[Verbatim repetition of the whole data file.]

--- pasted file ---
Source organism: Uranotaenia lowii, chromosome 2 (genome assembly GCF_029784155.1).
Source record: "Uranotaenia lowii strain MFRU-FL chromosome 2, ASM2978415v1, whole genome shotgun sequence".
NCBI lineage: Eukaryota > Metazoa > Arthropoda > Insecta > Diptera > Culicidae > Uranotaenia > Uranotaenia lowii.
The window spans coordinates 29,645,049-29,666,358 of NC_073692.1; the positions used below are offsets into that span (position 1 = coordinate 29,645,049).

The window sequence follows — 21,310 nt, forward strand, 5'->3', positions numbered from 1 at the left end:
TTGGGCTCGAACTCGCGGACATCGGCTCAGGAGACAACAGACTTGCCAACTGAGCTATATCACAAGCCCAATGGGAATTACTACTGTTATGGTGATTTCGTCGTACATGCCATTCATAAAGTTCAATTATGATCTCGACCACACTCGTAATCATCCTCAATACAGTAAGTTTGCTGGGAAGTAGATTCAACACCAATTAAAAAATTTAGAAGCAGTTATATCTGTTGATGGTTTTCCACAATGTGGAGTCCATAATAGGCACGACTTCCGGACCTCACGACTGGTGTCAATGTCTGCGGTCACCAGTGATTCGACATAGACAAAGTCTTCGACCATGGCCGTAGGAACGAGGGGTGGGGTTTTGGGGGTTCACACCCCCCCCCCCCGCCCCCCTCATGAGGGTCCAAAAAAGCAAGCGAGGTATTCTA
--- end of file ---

Source organism: Uranotaenia lowii, chromosome 2 (genome assembly GCF_029784155.1).
Source record: "Uranotaenia lowii strain MFRU-FL chromosome 2, ASM2978415v1, whole genome shotgun sequence".
NCBI lineage: Eukaryota > Metazoa > Arthropoda > Insecta > Diptera > Culicidae > Uranotaenia > Uranotaenia lowii.
The window spans coordinates 29,645,049-29,666,358 of NC_073692.1; the positions used below are offsets into that span (position 1 = coordinate 29,645,049).

The window sequence follows — 21,310 nt, forward strand, 5'->3', positions numbered from 1 at the left end:
TTGGGCTCGAACTCGCGGACATCGGCTCAGGAGACAACAGACTTGCCAACTGAGCTATATCACAAGCCCAATGGGAATTACTACTGTTATGGTGATTTCGTCGTACATGCCATTCATAAAGTTCAATTATGATCTCGACCACACTCGTAATCATCCTCAATACAGTAAGTTTGCTGGGAAGTAGATTCAACACCAATTAAAAAATTTAGAAGCAGTTATATCTGTTGATGGTTTTCCACAATGTGGAGTCCATAATAGGCACGACTTCCGGACCTCACGACTGGTGTCAATGTCTGCGGTCACCAGTGATTCGACATAGACAAAGTCTTCGACCATGGCCGTAGGAACGAGGGGTGGGGTTTTGGGGGTTCACACCCCCCCCCCCCGCCCCCCTCATGAGGGTCCAAAAAAGCAAGCGAGGTATTCTA